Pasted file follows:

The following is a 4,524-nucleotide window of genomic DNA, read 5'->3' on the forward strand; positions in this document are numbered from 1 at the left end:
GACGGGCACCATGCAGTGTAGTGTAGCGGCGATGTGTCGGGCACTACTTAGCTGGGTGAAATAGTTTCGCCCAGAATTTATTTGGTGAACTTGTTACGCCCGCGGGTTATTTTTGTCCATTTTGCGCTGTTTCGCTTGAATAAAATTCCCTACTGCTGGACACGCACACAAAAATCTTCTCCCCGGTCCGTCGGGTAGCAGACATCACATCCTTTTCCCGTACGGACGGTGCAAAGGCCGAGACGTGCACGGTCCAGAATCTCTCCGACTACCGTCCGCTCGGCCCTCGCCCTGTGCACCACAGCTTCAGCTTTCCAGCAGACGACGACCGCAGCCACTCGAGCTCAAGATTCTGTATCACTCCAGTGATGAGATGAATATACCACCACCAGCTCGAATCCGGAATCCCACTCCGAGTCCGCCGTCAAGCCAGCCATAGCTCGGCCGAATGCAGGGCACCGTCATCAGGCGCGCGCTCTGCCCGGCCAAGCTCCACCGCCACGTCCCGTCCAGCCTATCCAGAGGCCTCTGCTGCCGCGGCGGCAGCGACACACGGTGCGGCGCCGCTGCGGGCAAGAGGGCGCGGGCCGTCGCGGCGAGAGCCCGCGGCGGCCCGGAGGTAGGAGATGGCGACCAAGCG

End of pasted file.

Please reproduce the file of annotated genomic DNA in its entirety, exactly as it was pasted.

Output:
The following is a 4,524-nucleotide window of genomic DNA, read 5'->3' on the forward strand; positions in this document are numbered from 1 at the left end:
GACGGGCACCATGCAGTGTAGTGTAGCGGCGATGTGTCGGGCACTACTTAGCTGGGTGAAATAGTTTCGCCCAGAATTTATTTGGTGAACTTGTTACGCCCGCGGGTTATTTTTGTCCATTTTGCGCTGTTTCGCTTGAATAAAATTCCCTACTGCTGGACACGCACACAAAAATCTTCTCCCCGGTCCGTCGGGTAGCAGACATCACATCCTTTTCCCGTACGGACGGTGCAAAGGCCGAGACGTGCACGGTCCAGAATCTCTCCGACTACCGTCCGCTCGGCCCTCGCCCTGTGCACCACAGCTTCAGCTTTCCAGCAGACGACGACCGCAGCCACTCGAGCTCAAGATTCTGTATCACTCCAGTGATGAGATGAATATACCACCACCAGCTCGAATCCGGAATCCCACTCCGAGTCCGCCGTCAAGCCAGCCATAGCTCGGCCGAATGCAGGGCACCGTCATCAGGCGCGCGCTCTGCCCGGCCAAGCTCCACCGCCACGTCCCGTCCAGCCTATCCAGAGGCCTCTGCTGCCGCGGCGGCAGCGACACACGGTGCGGCGCCGCTGCGGGCAAGAGGGCGCGGGCCGTCGCGGCGAGAGCCCGCGGCGGCCCGGAGGTAGGAGATGGCGACCAAGCG